Here are some samples of my past work.

The Feature Stories buttons have a couple of feature length pieces I did for Working Ranch Magazine:  Rolling hills will take you to the story of a ranch family in central Kansas. I was fortunate enough to win the Agricultural Writers Assn. feature story award for that year; it was published by Working Ranch Magazine in 2009.  The History  Column buttons hold several of my recent columns.  The unpublished story About the Horse is new.  Some of the articles are in pdf form, and are the way they look when prepared for the printer. - Bert 

 

 

 

 

Webmaster / Bert Entwistle / Contact me at:  719-599-0475  or:  westernimages@msn.com

I want to talk a little here about writing and publishing in general.

                                Feature Stories                               My History Column                           Unpublished Work

A couple of pretty fair PBR bull riders

Chris Shivers - Denver - the ride that put him over the $1,000,000 earnings mark for the first time in PBR history.

Ty Murray

Mike Lee

Justin McBride

Adriano Moraes

Publishing in magazines today is a lot different than it used to be and the book publishing industry is a completely different animal that it was even a few years ago.  If you want to write for publication in magazines or write books, here are a few basic things to remember when you start.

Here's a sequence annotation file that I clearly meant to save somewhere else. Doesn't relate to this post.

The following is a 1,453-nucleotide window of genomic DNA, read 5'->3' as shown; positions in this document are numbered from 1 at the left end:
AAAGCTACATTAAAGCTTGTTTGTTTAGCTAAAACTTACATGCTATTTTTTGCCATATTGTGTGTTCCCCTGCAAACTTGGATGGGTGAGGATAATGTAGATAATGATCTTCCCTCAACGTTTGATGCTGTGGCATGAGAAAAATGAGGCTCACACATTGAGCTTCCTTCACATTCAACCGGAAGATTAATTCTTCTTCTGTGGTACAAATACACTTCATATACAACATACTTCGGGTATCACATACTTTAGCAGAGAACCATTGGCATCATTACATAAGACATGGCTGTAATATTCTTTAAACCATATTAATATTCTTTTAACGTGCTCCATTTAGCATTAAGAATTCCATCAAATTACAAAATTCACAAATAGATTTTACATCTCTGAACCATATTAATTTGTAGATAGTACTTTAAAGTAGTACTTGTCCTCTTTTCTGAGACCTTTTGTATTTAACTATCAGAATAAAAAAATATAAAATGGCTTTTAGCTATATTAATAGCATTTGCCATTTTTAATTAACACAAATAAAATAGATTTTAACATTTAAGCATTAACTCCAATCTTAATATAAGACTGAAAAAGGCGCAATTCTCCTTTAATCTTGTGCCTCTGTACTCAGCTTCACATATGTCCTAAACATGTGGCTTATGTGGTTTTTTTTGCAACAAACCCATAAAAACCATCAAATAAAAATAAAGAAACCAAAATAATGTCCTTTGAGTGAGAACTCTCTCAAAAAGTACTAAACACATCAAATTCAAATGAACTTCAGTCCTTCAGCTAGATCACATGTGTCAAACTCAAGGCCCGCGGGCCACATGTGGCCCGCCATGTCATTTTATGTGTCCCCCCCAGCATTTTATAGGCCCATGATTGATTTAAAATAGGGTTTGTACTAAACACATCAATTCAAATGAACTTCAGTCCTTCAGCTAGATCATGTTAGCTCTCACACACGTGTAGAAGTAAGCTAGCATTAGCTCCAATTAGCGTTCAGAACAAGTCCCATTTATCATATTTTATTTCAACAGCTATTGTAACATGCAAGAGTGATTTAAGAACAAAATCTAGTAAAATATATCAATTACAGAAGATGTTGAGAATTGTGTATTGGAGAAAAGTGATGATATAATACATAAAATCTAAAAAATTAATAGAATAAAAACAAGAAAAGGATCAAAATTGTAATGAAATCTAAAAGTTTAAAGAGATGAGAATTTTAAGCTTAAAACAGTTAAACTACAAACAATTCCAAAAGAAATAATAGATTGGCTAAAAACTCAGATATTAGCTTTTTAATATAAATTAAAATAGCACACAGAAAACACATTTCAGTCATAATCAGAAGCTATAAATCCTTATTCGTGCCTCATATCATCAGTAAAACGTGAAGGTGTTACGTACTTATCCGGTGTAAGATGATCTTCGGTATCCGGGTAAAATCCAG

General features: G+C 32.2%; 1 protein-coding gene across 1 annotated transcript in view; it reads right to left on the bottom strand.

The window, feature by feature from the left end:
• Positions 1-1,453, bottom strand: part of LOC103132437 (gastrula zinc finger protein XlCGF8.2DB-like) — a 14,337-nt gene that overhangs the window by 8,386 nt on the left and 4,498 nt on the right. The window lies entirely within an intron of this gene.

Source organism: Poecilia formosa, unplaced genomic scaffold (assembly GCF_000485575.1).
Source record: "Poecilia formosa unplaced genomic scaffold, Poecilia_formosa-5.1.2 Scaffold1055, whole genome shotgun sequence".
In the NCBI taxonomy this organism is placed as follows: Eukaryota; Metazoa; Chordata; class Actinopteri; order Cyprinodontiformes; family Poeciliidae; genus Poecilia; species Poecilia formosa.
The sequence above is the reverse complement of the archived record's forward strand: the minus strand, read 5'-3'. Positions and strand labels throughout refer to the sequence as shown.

1)   When you start your project, remember that whoever you write for will generally have their own set of specifications, but these will give you an idea. Remember, you are not writing an article or a book at this point, but a rough draft or manuscript. Do not write in multiple fonts, do not write with pretty floral designs, fancy dropcaps or anything but one plain font all the way through. Here are some basic rules to start with:

    a)  Type your title and name at the top of the first page.

    b)  Use 12 point text.

    c)  Use times new roman font.

    d)  Use 1" margins.

    e)  Use 1-1/2 line spacing.

    f)  Justify left side.

    g)  Leave the right side ragged.

    h)  When you print a copy for someone to read, print it with plain black text on plain white paper,       use both sides.

    I)  Indent every new paragraph.

    j)  Set the tab at no more than 3 spaces.

    k) Use an extra space at the scene changes.

    L) Number the pages.

    M) Learn your writing program well, it can make the job so much easier.

    Remember: the object here is to make a clean, easily readable copy for your test readers and                 editors, the pretty stuff comes later.